Important: there are three main parts that need to fit together to build this: the regular mirror, the frame, and the one-way mirror. First, it's easiest if you can find a cardboard/paper mache lid and a regular mirror that will fit snugly inside it - the parts I bought didn't fit together perfectly, so I had to use a workaround (see Step 6). Second, cutting acrylic can be a pain depending on the tools you have available, so plan accordingly (see Steps 9 and 10). There's also an important consideration regarding the LED strip, which can't be cut to any length - it has to be cut in multiples of 3-LED segments, which are just shy of 2" long - so you want the inside perimeter of your mirror frame to be a multiple of that length. So, I'll link to the parts I used to build my mirror, but you can still follow these directions to build a mirror of a different size or shape.
- 9" diameter circular mirror. I bought this kit of 7 mirrors ($14) with the intent of also making some smaller infinity mirrors.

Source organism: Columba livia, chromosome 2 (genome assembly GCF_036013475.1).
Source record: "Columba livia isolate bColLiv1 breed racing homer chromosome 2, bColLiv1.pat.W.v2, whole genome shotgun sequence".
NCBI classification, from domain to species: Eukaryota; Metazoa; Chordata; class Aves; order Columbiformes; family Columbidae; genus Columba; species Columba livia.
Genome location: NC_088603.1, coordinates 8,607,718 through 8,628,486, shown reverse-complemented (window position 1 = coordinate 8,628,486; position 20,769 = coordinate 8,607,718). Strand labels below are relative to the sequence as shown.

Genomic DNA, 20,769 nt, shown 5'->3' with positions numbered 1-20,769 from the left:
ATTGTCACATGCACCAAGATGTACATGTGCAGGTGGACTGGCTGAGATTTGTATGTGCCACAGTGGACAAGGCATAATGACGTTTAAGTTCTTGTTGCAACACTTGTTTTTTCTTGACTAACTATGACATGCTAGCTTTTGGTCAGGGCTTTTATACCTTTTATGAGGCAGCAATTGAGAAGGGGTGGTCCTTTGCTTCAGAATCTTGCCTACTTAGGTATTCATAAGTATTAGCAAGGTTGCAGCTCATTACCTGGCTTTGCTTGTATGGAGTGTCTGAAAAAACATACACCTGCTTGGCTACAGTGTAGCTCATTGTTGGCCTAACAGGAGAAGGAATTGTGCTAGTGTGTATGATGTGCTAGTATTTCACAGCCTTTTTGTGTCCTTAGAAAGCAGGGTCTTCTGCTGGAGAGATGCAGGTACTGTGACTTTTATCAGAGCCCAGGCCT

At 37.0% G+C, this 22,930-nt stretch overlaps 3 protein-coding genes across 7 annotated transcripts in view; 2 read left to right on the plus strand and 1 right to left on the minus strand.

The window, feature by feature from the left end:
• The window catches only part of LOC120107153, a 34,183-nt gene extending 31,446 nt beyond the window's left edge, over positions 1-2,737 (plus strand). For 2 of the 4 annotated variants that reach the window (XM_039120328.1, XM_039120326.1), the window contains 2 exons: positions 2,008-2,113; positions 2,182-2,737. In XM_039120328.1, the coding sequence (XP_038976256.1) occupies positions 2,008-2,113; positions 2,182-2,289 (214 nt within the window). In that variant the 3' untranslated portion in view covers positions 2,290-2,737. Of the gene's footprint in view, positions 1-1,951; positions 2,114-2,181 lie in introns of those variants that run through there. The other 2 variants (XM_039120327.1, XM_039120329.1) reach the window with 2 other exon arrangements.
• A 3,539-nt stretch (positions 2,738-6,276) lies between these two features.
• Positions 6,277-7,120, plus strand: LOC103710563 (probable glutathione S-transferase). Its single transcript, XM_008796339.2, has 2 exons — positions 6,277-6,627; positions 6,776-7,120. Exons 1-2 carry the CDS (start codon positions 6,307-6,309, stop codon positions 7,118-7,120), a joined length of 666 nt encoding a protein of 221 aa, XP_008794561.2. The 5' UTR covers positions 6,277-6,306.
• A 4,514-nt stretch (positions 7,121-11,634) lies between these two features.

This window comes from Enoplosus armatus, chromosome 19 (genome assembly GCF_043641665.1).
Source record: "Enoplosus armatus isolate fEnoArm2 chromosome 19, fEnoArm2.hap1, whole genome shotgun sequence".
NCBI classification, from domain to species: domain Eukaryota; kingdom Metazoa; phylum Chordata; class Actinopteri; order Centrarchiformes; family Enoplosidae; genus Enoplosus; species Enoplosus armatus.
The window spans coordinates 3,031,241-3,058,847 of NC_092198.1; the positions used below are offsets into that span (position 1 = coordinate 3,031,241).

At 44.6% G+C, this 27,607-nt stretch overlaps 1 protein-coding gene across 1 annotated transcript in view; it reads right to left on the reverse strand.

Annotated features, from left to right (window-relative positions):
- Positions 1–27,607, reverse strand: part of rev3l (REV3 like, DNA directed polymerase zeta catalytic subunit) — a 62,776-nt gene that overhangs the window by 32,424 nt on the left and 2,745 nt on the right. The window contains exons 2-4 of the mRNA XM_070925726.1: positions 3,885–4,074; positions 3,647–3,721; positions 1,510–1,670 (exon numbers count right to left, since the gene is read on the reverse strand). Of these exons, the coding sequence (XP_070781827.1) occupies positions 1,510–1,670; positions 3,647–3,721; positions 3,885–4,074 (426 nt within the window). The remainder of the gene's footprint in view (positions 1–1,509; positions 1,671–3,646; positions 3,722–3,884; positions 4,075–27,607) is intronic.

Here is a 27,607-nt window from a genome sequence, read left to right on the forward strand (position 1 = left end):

- Kit of 8", 9", and 10" diameter round paper mache boxes ($9). Important - I bought these hoping that the 9" diameter mirror would fit snugly inside either the 9" lid or the box itself (and because I couldn't find individual boxes for sale on Amazon). It didn't. The 9" lid was just too small, and the 10" box was too big. So, I made it work by cutting out the top of the 9" lid, and just using the rim. This will make sense if you skip ahead and look at the pictures in Step 6. Point being, ideally you should use a mirror that fits snugly inside a paper mache lid or box.
- 1/8" thick 12"x12" sheet of clear cast acrylic (plexiglass). Available on Amazon ($8) and McMaster-Carr ($9). Acrylic is super easy to cut if you have access to a laser cutter. I don't, so I tried using a jigsaw (Step 9) and a score-and-snap method (Step 10). Both worked reasonably well but resulted in some jagged edges, and in hindsight would have worked much better for a rectangular mirror instead of a round one. If you want to build a slightly smaller mirror, McMaster sells pre-cut 6" diameter circles. I didn't shop around much for larger pre-cut circles but you might be able to find them.